While we continue to exclude a near-term recession, weak business investment could be joined by fragility in consumer spending.
Thomas Costerg, Senior US Economist
Headline US GDP declined modestly from +2.0% quarter on quarter in Q2 to +1.9% in Q3. But while the headline GDP number may have looked resilient, it hid a crucial Achilles’ heel: the biggest drop in business investment since Q4 2015 (-3.0%). But the contrast between weak business investment and a strong consumer was evident in the Q3 2019 report. In particular, there was a strong rebound in residential investment thanks to falling mortgage rates. Overall, there is nothing in this data to alter our view that US GDP growth in the second half of this year will average less than 2.0%.
The weakness in business investment does put the spotlight back on recession fears. Yet, while they can be either started or amplified by a downturn in business investment, more than just negative investment is required to trigger a recession. Reassuring news can be found in the labour market, with US employment reaching a new record high in September, according to the Bureau of Labor Statistics. In addition, financing conditions remain loose, especially bond-market conditions. It would take a sharp deterioration in these to make us worried about recession.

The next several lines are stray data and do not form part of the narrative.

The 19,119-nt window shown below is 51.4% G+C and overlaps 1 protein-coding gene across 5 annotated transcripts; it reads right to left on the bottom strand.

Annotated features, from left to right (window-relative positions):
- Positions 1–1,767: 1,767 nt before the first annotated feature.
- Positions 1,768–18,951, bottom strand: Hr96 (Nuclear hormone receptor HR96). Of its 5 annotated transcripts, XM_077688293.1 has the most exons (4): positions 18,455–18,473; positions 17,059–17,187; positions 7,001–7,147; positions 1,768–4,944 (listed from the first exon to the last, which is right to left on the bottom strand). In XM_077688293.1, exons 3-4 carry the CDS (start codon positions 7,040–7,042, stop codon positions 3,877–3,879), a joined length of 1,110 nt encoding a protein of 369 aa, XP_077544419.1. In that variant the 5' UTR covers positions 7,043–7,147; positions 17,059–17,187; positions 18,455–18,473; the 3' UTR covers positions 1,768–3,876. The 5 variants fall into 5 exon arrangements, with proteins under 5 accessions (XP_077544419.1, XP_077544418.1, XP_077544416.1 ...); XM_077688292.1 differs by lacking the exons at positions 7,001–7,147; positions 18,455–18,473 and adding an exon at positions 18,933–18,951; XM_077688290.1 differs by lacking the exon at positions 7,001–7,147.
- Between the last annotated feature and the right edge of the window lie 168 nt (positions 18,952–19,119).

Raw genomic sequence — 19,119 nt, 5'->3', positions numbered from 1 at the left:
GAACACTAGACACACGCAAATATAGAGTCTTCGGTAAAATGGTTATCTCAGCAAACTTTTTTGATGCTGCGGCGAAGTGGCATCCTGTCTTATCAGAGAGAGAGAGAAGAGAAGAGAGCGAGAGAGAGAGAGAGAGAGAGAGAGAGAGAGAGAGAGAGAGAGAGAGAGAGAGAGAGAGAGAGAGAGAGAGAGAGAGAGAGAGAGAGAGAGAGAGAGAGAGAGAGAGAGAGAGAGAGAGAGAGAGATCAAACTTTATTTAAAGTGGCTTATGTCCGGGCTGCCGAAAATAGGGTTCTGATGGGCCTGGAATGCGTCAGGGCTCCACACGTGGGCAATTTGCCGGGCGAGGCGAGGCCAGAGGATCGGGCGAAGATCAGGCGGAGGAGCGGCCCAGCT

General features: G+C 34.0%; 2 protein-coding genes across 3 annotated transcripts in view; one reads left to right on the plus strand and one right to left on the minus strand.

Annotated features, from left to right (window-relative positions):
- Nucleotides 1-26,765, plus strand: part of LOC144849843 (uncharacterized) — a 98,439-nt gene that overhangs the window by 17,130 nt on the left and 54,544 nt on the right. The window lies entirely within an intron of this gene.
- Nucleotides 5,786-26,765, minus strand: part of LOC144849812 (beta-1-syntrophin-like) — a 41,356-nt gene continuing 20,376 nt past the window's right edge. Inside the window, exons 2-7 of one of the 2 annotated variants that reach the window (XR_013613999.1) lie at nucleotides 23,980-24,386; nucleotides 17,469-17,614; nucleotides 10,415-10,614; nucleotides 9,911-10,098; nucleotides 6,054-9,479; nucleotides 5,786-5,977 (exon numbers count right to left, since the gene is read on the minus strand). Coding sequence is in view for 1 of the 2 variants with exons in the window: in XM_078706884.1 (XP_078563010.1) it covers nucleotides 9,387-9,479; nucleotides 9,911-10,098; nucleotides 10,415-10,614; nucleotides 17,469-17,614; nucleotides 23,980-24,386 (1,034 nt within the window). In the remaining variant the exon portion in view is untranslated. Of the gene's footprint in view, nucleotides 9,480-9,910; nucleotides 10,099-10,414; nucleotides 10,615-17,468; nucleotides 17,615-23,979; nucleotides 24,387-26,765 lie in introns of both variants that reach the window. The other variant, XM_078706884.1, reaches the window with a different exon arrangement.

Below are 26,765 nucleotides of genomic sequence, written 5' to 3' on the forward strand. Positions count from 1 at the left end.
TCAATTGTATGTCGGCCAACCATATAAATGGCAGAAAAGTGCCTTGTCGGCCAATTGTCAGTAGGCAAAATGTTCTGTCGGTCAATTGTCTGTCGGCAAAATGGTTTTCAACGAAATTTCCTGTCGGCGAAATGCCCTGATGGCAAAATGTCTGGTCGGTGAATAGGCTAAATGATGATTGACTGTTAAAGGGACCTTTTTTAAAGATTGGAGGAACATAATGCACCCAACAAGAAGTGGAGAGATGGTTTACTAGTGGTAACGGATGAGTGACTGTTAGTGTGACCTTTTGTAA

At the same time, it is hard to see a rapid improvement in US growth. While some recent surveys, such as those of the Institute of Supply Management, may have painted an unduly dark picture, we remain somewhat anxious about a number of factors. Trade uncertainty may persist; the labour market, while strong, is beginning to show cracks; a sharp drop in oil rigs may contribute to weaken business investment further; and the US election season could bring additional uncertainty. Furthermore, we continue to fear that growth in consumer spending could slow as the labour market loses steam. Meanwhile, we remain concerned about the limited pass-through from lower Federal Reserve rates to the consumer, especially as credit card rates remain high.
We will be watching the labour market as well as banking conditions (loan appetite and financing conditions) very closely in the coming months.